Strauss and Misbah are both sensible, calm leaders but the truth is that when England and Pakistan meet things seem simply to happen.

The cricket seems sure to be much less rip-roaring than England have been involved in lately. Runs will have to be eked out of the surfaces in both arenas and are likely to come at no more than three runs an over, sometimes fewer. It is to Pakistan's undoubted advantage that they have learnt how to play there in the last 14 months in series against South Africa and Sri Lanka.

Strauss conceded that England may well have to amend their approach to a more attritional mode. But he seemed to be relishing the challenge of the three tours he will undertake this year to alien conditions – this one to the UAE, to Sri Lanka in March and April and to India in November.

"England cricket teams' record in the subcontinent has been patchy," he said. "I think it's a really good time for us to have a lot of subcontinental cricket because we are confident, we've done well over the last two years or so and this is a kind of new frontier for us, to win and hopefully win consistently in the subcontinent.

"We are aware it's a stiff challenge and we are also aware you need to have very different types of skills if you want to do well out there. You've got to be very fit and it comes at a good time. It's just what we need as a side but we are not under-estimating the size of the challenge.

"If you want to be regarded all round the world as the best side in the world, then you've got to win in all conditions. But the rankings are there for a reason. To get to No 1 you've got to win consistently. It doesn't mean you've got to win every series, but you've got to win consistently."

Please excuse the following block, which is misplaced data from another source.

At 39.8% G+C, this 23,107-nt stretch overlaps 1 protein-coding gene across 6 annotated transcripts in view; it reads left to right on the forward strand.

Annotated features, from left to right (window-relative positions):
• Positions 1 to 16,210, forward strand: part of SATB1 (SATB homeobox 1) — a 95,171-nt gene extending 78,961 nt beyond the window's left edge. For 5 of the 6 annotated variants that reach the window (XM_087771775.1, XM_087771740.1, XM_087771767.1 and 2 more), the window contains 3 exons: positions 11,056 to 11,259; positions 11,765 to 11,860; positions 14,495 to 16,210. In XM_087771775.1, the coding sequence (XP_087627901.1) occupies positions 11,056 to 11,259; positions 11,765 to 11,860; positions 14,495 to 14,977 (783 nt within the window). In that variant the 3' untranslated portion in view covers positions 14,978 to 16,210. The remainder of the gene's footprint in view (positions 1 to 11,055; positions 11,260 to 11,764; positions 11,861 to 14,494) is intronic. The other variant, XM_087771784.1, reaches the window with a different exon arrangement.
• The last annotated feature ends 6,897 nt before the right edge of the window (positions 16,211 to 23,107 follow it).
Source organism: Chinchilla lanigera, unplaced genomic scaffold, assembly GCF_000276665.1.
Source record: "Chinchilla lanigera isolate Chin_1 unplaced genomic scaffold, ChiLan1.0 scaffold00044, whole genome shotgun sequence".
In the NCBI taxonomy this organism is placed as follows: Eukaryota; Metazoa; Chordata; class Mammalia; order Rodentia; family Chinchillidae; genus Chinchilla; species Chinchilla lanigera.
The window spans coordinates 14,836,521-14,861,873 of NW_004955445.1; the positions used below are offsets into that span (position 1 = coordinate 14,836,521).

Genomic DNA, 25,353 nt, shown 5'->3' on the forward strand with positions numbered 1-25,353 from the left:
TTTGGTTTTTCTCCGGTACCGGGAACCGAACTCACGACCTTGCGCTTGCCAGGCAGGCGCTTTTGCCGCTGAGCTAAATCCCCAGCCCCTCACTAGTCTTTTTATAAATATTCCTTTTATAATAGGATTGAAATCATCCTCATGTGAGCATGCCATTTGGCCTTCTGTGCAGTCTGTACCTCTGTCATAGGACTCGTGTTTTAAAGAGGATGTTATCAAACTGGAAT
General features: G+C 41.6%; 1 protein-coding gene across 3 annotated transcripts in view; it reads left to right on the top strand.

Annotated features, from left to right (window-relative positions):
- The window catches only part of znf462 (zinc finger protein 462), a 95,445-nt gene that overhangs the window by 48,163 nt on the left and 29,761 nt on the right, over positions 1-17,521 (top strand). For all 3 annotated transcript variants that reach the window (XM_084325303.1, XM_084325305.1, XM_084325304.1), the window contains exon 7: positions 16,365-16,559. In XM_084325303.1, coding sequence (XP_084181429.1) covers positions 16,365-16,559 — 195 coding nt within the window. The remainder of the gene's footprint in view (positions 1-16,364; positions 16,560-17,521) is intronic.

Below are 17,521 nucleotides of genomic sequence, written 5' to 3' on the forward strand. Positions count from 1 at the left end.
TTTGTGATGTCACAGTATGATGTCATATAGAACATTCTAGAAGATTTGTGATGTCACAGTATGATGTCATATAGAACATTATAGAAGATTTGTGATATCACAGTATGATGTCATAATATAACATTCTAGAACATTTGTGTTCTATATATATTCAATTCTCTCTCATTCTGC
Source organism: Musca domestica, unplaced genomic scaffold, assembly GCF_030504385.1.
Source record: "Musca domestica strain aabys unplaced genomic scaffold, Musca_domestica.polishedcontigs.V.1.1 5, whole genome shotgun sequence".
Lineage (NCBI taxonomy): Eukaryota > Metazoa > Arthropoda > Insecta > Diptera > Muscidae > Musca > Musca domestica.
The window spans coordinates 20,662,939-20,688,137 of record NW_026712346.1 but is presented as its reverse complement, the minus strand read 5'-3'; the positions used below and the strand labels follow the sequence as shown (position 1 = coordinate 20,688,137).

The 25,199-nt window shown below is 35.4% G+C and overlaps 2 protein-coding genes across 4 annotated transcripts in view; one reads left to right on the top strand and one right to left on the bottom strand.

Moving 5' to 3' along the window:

England will have two warm-up matches before the first Test in Dubai begins on 17 January. During the course of these they will presumably decide whether the precious balance of their side needs altering. England have got where they are today with an XI comprising six batsmen, four bowlers and a wicketkeeper.

Their bowlers are unquestionably the best around but it may be that they will need the assistance of a fifth bowler in these circumstances. At the very least the spinning fingers of the reserve slow bowler Monty Panesar may be twitching at the prospect of seeing international action for the first time since 2009.

Whatever, it is vital that England adjust quickly. Strauss spoke of sub-continental conditions but UAE pitches apparently have their own unique properties. It is early in the piece, of course, but the expectation is that England's sojourn in the desert should bear fruit.

Testing venues

Dubai International Cricket Stadium

Opened 2009 Capacity 25,000